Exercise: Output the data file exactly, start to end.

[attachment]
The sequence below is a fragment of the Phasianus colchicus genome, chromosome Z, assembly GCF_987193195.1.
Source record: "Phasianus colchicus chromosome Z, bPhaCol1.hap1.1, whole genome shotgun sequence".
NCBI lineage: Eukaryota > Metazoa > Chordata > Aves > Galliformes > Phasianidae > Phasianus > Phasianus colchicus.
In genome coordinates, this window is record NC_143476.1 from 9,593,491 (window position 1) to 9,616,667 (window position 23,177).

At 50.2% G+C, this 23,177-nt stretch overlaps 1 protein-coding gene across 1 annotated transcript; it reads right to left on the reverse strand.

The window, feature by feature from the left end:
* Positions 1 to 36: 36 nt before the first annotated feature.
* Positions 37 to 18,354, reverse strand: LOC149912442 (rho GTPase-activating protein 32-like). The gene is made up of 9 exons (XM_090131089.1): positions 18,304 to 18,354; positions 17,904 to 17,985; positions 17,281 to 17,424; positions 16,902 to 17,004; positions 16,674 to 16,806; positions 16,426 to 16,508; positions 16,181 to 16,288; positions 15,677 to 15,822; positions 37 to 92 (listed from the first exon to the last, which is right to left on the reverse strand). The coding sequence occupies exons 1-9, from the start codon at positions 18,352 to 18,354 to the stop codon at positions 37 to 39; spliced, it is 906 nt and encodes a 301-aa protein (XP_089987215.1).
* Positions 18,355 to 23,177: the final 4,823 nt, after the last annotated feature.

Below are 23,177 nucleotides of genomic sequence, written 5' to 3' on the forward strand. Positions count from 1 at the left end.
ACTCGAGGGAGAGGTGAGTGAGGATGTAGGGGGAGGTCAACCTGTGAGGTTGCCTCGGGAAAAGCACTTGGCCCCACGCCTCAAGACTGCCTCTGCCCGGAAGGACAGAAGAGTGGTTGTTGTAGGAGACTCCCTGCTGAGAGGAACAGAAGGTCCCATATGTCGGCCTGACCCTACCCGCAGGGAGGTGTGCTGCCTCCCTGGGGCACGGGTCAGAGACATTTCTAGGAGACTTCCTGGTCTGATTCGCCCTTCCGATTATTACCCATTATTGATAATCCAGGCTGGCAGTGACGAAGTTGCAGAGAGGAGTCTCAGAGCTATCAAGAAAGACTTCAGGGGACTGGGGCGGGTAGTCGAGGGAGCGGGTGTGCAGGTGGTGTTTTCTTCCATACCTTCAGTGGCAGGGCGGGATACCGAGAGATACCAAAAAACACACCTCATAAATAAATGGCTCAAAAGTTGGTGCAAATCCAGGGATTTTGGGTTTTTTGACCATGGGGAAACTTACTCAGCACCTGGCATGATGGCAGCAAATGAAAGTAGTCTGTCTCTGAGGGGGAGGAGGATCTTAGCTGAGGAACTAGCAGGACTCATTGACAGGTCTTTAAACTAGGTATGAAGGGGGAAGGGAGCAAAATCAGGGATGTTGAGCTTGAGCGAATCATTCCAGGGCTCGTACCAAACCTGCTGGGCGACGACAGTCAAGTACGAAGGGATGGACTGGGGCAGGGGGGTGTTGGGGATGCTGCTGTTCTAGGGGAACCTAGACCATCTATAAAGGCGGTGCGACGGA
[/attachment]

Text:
The sequence below is a fragment of the Phasianus colchicus genome, chromosome Z, assembly GCF_987193195.1.
Source record: "Phasianus colchicus chromosome Z, bPhaCol1.hap1.1, whole genome shotgun sequence".
NCBI lineage: Eukaryota > Metazoa > Chordata > Aves > Galliformes > Phasianidae > Phasianus > Phasianus colchicus.
In genome coordinates, this window is record NC_143476.1 from 9,593,491 (window position 1) to 9,616,667 (window position 23,177).

At 50.2% G+C, this 23,177-nt stretch overlaps 1 protein-coding gene across 1 annotated transcript; it reads right to left on the reverse strand.

The window, feature by feature from the left end:
* Positions 1 to 36: 36 nt before the first annotated feature.
* Positions 37 to 18,354, reverse strand: LOC149912442 (rho GTPase-activating protein 32-like). The gene is made up of 9 exons (XM_090131089.1): positions 18,304 to 18,354; positions 17,904 to 17,985; positions 17,281 to 17,424; positions 16,902 to 17,004; positions 16,674 to 16,806; positions 16,426 to 16,508; positions 16,181 to 16,288; positions 15,677 to 15,822; positions 37 to 92 (listed from the first exon to the last, which is right to left on the reverse strand). The coding sequence occupies exons 1-9, from the start codon at positions 18,352 to 18,354 to the stop codon at positions 37 to 39; spliced, it is 906 nt and encodes a 301-aa protein (XP_089987215.1).
* Positions 18,355 to 23,177: the final 4,823 nt, after the last annotated feature.

Below are 23,177 nucleotides of genomic sequence, written 5' to 3' on the forward strand. Positions count from 1 at the left end.
ACTCGAGGGAGAGGTGAGTGAGGATGTAGGGGGAGGTCAACCTGTGAGGTTGCCTCGGGAAAAGCACTTGGCCCCACGCCTCAAGACTGCCTCTGCCCGGAAGGACAGAAGAGTGGTTGTTGTAGGAGACTCCCTGCTGAGAGGAACAGAAGGTCCCATATGTCGGCCTGACCCTACCCGCAGGGAGGTGTGCTGCCTCCCTGGGGCACGGGTCAGAGACATTTCTAGGAGACTTCCTGGTCTGATTCGCCCTTCCGATTATTACCCATTATTGATAATCCAGGCTGGCAGTGACGAAGTTGCAGAGAGGAGTCTCAGAGCTATCAAGAAAGACTTCAGGGGACTGGGGCGGGTAGTCGAGGGAGCGGGTGTGCAGGTGGTGTTTTCTTCCATACCTTCAGTGGCAGGGCGGGATACCGAGAGATACCAAAAAACACACCTCATAAATAAATGGCTCAAAAGTTGGTGCAAATCCAGGGATTTTGGGTTTTTTGACCATGGGGAAACTTACTCAGCACCTGGCATGATGGCAGCAAATGAAAGTAGTCTGTCTCTGAGGGGGAGGAGGATCTTAGCTGAGGAACTAGCAGGACTCATTGACAGGTCTTTAAACTAGGTATGAAGGGGGAAGGGAGCAAAATCAGGGATGTTGAGCTTGAGCGAATCATTCCAGGGCTCGTACCAAACCTGCTGGGCGACGACAGTCAAGTACGAAGGGATGGACTGGGGCAGGGGGGTGTTGGGGATGCTGCTGTTCTAGGGGAACCTAGACCATCTATAAAGGCGGTGCGACGGA